China Asked Korea Not to Sell Jets to Philippines

      October 21, 2013 10:21

      China asked Korea not to sell FA-50 fighter jets to the Philippines, the Yomiuri Shimbun reported Saturday. The daily said Beijing made the request ahead of a summit in Seoul between President Park Geun-hye and Philippines President Benigno Aquino on Oct. 17.

      Korea declined, saying it cannot accept "interference" in arms exports, an issue of its national interest, according to the daily. In their meeting, Park thanked Aquino for Manila's decision to buy the FA-50 jets and urged a speedy signing of the contract.

      A government official here said, "The Philippines is engaged in a territorial dispute with China over the Spratly Islands, and that appears to be why Beijing protested several times through the Chinese Embassy and other channels."

      The government has officially denied the Yomiuri report, but officials privately admit it.

      "Every time the Korean or Filipino media reported on the FA-50 sale, China reacted sensitively trying to confirm the reports through diplomatic channels," a government source said. But the official added the sale will go ahead.

      The Spratly Islands consist of around 30,000 tiny islands and reefs occupied by China, Taiwan, Vietnam and the Philippines.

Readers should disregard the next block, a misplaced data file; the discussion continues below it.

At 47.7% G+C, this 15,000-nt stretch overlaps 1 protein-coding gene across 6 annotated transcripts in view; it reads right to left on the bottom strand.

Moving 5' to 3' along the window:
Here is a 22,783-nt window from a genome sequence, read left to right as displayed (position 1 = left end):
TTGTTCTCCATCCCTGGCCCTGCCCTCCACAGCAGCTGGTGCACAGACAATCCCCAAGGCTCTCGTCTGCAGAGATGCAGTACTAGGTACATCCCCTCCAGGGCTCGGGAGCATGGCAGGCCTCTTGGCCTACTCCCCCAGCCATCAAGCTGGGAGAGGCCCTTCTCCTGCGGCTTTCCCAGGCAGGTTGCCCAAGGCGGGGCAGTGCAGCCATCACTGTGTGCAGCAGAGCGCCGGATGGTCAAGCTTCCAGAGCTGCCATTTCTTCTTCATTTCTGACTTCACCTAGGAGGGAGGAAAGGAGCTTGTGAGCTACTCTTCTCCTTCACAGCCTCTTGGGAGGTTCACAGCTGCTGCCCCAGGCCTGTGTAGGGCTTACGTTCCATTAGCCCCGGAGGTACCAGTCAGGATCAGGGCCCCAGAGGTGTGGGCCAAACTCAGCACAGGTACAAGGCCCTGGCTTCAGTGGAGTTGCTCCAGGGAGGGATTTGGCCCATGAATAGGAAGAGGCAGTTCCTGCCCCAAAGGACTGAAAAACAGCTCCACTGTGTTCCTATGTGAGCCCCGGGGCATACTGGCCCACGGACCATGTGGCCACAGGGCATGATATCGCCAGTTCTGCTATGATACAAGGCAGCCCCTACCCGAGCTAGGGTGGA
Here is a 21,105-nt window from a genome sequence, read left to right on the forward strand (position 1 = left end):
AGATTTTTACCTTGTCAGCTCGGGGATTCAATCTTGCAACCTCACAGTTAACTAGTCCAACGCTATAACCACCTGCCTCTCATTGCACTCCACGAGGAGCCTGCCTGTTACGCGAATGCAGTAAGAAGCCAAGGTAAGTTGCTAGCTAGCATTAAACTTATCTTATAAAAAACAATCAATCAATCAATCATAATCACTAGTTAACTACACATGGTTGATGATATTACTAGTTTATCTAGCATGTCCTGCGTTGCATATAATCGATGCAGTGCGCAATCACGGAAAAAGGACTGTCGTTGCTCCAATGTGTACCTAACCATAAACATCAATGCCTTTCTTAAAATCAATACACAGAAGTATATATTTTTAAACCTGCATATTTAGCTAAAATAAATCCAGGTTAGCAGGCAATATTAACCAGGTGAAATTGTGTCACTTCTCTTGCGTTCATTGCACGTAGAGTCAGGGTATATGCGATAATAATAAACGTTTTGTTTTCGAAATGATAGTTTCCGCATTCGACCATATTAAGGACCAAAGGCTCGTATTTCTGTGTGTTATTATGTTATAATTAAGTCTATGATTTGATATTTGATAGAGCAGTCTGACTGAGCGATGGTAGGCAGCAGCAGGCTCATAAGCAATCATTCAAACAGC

China has dispatched Navy ships to the South China Sea to bolster its presence there. The Philippines increased troop presence on the islands late last year and established a separate military command to handle their defense. Manila also recently decided to move some of its naval and air force bases near the South China Sea.

      There is speculation that the Philippines is acquiring the FA-50 jets to defend the Spratly Islands. The FA-50 is a light attack fighter jet based on the T-50 trainer jet. It can handle air-to-air and air-to-ground operations as well as taking on gunboats.

      The Philippines is also in talks with Korea to spend US$650 million to purchase Korean-made frigates. China is also engaged in territorial disputes in the South China Sea with Indonesia and Vietnam, which have either bought or are about to buy Korean weapons.

      Indonesia signed deals in 2011 to buy 16 T-50 trainers for $400 million as well as three 1,200-ton submarines. Vietnam held its first military talks with Korea last year to expand cooperation in the field.

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